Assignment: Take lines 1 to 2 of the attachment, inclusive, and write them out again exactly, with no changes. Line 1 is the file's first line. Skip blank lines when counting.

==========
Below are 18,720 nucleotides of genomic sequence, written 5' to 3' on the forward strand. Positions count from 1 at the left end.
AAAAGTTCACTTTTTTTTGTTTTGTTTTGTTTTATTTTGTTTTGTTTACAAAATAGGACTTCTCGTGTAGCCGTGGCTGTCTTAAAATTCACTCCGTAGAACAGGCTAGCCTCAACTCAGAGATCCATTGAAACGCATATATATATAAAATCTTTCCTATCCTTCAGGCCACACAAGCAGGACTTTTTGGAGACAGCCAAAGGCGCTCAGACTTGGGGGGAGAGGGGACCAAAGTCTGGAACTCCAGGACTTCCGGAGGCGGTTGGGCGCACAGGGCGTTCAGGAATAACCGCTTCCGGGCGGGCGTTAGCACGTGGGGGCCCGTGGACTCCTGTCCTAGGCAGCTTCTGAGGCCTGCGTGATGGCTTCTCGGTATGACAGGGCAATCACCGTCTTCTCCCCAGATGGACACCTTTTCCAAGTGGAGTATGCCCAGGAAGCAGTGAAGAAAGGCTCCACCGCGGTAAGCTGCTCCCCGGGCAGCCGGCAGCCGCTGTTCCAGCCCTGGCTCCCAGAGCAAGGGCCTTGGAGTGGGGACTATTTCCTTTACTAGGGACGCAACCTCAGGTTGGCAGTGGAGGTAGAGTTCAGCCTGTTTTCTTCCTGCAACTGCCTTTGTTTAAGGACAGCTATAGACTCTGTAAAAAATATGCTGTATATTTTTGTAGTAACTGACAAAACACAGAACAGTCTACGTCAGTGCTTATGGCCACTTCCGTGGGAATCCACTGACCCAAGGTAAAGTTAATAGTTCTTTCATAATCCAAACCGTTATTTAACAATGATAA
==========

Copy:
Below are 18,720 nucleotides of genomic sequence, written 5' to 3' on the forward strand. Positions count from 1 at the left end.
AAAAGTTCACTTTTTTTTGTTTTGTTTTGTTTTATTTTGTTTTGTTTACAAAATAGGACTTCTCGTGTAGCCGTGGCTGTCTTAAAATTCACTCCGTAGAACAGGCTAGCCTCAACTCAGAGATCCATTGAAACGCATATATATATAAAATCTTTCCTATCCTTCAGGCCACACAAGCAGGACTTTTTGGAGACAGCCAAAGGCGCTCAGACTTGGGGGGAGAGGGGACCAAAGTCTGGAACTCCAGGACTTCCGGAGGCGGTTGGGCGCACAGGGCGTTCAGGAATAACCGCTTCCGGGCGGGCGTTAGCACGTGGGGGCCCGTGGACTCCTGTCCTAGGCAGCTTCTGAGGCCTGCGTGATGGCTTCTCGGTATGACAGGGCAATCACCGTCTTCTCCCCAGATGGACACCTTTTCCAAGTGGAGTATGCCCAGGAAGCAGTGAAGAAAGGCTCCACCGCGGTAAGCTGCTCCCCGGGCAGCCGGCAGCCGCTGTTCCAGCCCTGGCTCCCAGAGCAAGGGCCTTGGAGTGGGGACTATTTCCTTTACTAGGGACGCAACCTCAGGTTGGCAGTGGAGGTAGAGTTCAGCCTGTTTTCTTCCTGCAACTGCCTTTGTTTAAGGACAGCTATAGACTCTGTAAAAAATATGCTGTATATTTTTGTAGTAACTGACAAAACACAGAACAGTCTACGTCAGTGCTTATGGCCACTTCCGTGGGAATCCACTGACCCAAGGTAAAGTTAATAGTTCTTTCATAATCCAAACCGTTATTTAACAATGATAA